New study finds an uneven application of the concept of a globally agreed approach to water stewardship is holding back progress

A globally agreed approach to water stewardship could contribute significantly to improved water security, benefiting people and planet, in light of population growth and the changing climate placing more strain on the environment and impacting water supplies. Yet an uneven application of the concept is holding back progress, a new study has found.

Research commissioned by BSI of the National Centre for Social Research identifies that international collaboration and standardized guidelines offer the opportunity to bring harmonization and enable scaled-up action on this pressing issue. The authors suggest a foundation of best practice has been built for corporate water action, with a diverse landscape of voluntary initiatives actively supporting to improve local water conditions. However globally agreed guidelines could bring clarity and consensus for acting on water security, increasing transparency in target-setting, measuring and reporting, and helping to scale action.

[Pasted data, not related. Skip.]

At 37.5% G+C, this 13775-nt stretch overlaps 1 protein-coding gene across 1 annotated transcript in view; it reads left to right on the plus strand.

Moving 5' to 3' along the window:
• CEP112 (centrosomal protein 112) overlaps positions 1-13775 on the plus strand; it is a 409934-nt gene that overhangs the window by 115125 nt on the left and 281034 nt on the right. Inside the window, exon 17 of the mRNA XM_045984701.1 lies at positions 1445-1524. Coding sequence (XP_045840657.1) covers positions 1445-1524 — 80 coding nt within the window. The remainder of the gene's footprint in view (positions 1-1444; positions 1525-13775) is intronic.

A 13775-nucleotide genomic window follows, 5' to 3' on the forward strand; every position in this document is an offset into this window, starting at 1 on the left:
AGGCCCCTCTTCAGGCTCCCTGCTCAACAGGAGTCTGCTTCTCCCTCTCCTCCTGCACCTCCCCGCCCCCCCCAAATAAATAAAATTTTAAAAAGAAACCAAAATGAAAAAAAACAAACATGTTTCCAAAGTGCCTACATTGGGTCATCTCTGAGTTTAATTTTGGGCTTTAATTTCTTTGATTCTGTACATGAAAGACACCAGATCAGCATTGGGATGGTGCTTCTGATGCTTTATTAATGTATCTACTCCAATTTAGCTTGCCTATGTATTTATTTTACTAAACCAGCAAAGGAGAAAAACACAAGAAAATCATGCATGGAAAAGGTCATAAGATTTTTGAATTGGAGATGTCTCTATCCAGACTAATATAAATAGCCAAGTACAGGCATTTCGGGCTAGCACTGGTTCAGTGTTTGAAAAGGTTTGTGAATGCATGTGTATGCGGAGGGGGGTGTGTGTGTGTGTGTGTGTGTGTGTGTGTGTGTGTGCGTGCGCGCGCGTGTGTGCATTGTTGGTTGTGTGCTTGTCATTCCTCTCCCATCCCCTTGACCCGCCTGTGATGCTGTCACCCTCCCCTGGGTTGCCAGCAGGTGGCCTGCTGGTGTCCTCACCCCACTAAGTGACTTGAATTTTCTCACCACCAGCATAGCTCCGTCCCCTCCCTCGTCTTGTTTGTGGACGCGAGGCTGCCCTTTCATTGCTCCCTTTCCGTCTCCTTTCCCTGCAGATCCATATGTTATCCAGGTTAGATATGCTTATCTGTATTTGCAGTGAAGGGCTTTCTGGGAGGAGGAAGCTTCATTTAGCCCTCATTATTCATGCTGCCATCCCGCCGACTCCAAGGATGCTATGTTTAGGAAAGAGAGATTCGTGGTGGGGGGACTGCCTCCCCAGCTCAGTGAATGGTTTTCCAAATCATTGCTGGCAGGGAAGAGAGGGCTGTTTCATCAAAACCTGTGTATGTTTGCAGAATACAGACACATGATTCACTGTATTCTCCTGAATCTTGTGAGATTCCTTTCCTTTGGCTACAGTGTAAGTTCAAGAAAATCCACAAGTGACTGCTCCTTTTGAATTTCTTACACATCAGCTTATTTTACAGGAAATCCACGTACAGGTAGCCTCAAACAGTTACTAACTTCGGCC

In particular, standardization could better drive corporate action on water stewardship at the enterprise level (business-wide) by providing a model of good practice to allow for a verified mechanism to make claims. They also find that scaling up in this way could make taking action more accessible for small to medium sized enterprises, which currently lack the capacity, capability, and investment to understand or implement water stewardship.